Those of us who live in the northern hemisphere have come to the shortest days of the year. With the psalmist, we continue to pray for restoration—for ourselves, for those who suffer, for all creation, even for the church. This prayer calls for light in the midst of darkness and shadows: “Restore us, O Lord God of hosts, let your face shine, that we may be saved.” God is the eternal source of light, and so God’s face shines, bringing light to all who need it.
Perhaps we don’t see light as a gift in the way that ancient peoples experienced it. Nevertheless, a necessary household chore in the days before electricity included the lighting of the evening lamp and quite early in Christian history, our sisters and brothers began using it to remind themselves of Jesus, the one whose light shines in darkness, whose light darkness does not overcome. (See John 1:5.) Sometimes we find it easier to believe in this light than others. Look into the night sky and think of the stars that we sing about this time of year. While some stars shine brightly, others present but a tiny point of light, barely visible in the night sky. Each star sheds some light. When we gaze at the stars, we look toward the very beginning, in some cases almost to the dawn of creation. The light that began its way toward us millions of years ago . . . waiting to be seen . . . now . . . by us . . . God affirms as “very good” (Gen. 1:31). Whether the light burns brightly or dimly, its source is God. Our confidence resides in that affirmation. Even as we wait in darkness, we catch a glimpse of the eternal future, the “city [that] has no need of sun or moon to shine on it, for the glory of God is its light” (Rev. 21:23). So again, we wait with the psalmist and we pray, “Let your face shine, O God, on and through us.”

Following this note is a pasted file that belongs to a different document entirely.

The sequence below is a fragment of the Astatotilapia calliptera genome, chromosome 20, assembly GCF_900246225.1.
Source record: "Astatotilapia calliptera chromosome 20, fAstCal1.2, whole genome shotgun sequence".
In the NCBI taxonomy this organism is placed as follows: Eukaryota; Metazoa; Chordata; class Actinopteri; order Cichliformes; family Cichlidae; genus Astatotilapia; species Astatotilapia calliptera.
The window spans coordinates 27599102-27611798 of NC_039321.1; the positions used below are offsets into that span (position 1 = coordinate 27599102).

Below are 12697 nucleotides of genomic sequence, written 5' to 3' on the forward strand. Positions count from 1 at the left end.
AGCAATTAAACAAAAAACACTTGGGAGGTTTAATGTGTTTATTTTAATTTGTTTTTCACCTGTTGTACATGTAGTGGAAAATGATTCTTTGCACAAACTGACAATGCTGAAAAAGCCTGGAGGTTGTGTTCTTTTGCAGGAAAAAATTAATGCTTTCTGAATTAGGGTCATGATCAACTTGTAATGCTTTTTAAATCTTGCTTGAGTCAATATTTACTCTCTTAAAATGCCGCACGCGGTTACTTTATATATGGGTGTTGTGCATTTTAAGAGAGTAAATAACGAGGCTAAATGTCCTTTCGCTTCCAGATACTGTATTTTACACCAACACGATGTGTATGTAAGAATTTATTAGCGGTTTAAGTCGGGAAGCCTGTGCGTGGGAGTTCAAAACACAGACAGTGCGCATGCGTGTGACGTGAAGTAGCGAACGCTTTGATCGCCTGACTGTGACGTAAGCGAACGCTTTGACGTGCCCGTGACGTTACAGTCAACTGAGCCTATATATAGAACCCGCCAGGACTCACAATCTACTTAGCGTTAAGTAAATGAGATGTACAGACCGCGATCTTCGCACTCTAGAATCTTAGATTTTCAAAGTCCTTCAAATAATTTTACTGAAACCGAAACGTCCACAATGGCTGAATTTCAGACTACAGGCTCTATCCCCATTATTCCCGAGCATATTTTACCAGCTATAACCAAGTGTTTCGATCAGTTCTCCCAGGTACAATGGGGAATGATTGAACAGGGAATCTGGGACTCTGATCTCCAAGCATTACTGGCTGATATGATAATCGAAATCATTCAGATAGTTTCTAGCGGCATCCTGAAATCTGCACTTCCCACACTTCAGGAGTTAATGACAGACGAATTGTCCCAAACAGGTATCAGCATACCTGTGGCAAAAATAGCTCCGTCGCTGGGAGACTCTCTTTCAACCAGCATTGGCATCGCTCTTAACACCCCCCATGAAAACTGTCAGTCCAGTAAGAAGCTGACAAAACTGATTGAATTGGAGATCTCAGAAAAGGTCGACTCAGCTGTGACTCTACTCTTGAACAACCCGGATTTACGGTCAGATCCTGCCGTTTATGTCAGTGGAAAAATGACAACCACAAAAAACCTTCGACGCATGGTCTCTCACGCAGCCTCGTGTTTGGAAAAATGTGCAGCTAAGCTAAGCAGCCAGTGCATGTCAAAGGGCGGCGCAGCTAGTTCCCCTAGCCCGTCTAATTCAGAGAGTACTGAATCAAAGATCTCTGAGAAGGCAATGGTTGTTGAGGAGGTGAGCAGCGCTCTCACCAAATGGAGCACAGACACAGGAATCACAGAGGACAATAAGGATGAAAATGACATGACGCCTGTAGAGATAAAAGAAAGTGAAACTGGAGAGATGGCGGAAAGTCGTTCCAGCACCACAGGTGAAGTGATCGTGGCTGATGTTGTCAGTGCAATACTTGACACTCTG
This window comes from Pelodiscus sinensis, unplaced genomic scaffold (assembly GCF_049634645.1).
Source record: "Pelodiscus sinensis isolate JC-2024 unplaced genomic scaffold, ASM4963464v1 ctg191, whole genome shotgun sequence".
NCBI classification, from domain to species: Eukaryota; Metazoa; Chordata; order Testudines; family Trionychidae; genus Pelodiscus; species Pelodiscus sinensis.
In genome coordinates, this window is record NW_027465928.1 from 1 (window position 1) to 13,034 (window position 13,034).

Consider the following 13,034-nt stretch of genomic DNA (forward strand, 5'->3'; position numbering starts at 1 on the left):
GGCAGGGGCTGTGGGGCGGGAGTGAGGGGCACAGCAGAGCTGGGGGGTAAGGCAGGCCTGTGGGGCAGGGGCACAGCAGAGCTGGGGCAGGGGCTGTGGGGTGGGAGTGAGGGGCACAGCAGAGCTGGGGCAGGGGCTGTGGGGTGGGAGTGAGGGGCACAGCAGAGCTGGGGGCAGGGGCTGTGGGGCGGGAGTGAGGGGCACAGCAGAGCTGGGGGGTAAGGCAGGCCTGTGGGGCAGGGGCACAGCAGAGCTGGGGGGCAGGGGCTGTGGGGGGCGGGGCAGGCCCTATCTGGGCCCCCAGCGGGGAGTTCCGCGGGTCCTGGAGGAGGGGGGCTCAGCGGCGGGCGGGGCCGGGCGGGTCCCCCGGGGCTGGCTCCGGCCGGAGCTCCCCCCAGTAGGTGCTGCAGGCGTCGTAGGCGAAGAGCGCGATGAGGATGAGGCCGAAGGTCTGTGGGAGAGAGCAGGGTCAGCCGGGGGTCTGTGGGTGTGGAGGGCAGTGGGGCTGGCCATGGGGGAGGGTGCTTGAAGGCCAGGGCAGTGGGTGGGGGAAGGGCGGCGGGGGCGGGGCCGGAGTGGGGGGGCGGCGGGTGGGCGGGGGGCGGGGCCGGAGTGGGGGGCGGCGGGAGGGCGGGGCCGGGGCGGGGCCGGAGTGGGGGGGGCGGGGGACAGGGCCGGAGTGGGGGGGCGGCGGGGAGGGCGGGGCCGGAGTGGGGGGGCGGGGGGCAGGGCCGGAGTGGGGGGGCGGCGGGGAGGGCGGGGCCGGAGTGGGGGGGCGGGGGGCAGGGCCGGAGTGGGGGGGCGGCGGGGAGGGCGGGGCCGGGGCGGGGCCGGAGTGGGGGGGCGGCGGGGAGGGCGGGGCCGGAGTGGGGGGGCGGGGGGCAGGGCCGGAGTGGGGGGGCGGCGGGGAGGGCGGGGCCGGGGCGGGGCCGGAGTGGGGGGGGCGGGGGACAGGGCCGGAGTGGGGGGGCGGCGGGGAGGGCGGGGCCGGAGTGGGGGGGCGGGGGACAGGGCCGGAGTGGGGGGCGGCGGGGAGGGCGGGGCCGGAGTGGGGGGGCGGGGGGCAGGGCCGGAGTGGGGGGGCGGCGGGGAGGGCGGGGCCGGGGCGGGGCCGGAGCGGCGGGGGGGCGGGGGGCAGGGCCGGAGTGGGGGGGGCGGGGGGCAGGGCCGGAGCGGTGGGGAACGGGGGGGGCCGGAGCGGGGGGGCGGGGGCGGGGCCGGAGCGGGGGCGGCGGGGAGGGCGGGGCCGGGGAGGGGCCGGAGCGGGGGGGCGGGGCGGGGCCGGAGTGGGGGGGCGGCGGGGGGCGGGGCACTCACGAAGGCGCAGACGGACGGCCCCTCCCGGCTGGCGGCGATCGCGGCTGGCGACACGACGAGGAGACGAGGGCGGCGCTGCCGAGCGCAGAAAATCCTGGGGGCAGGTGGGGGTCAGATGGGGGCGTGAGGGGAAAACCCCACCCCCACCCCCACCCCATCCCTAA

“O gracious Light, pure brightness of the everliving Father in heaven, O Jesus Christ, holy and blessed! . . .Thou art worthy at all times to be praised by happy voices, . . . and to be glorified through all the worlds.” Amen. (BCP)
We are close to the reality of Jesus, in whom we have invested so much of our life and faith. Jesus is larger than life, shattering all the categories of conventional religious recognition. On the one hand, it is asserted that this is the “Son of David,” in continuity with the old dynasty and the old prom- ises. On the other hand, this is one “from the Holy Spirit,” not at all derived from the human dynasty. This twofold way of speak- ing about Jesus does not re ect vacillation or confusion in the community. Rather, it is an awareness that many things must be said about Jesus, because no single claim says enough.
• Read Isaiah 7:10-16. How and when has God saved you in unexpected ways?
• Read Psalm 80:1-7, 17-19. What grace- lled steps have you taken to bring salvation and restoration to the world?
• Read Romans 1:1-7. The author suggests adding a chair to your feasting table. Whom will you invite to ll it?
• Read Matthew 1:18-25. When has God meddled in your life? What was the outcome?
Respond by posting a prayer.
I join many of those who will pray for you as you seek to discern what you are called to be at this moment. May God grant you the courage to fulfill that calling. May we all open our eyes and see the misery, open our ears and hear the cries of God’s people, and, like God through the Lord Jesus Christ, be incarnate amongst them.”
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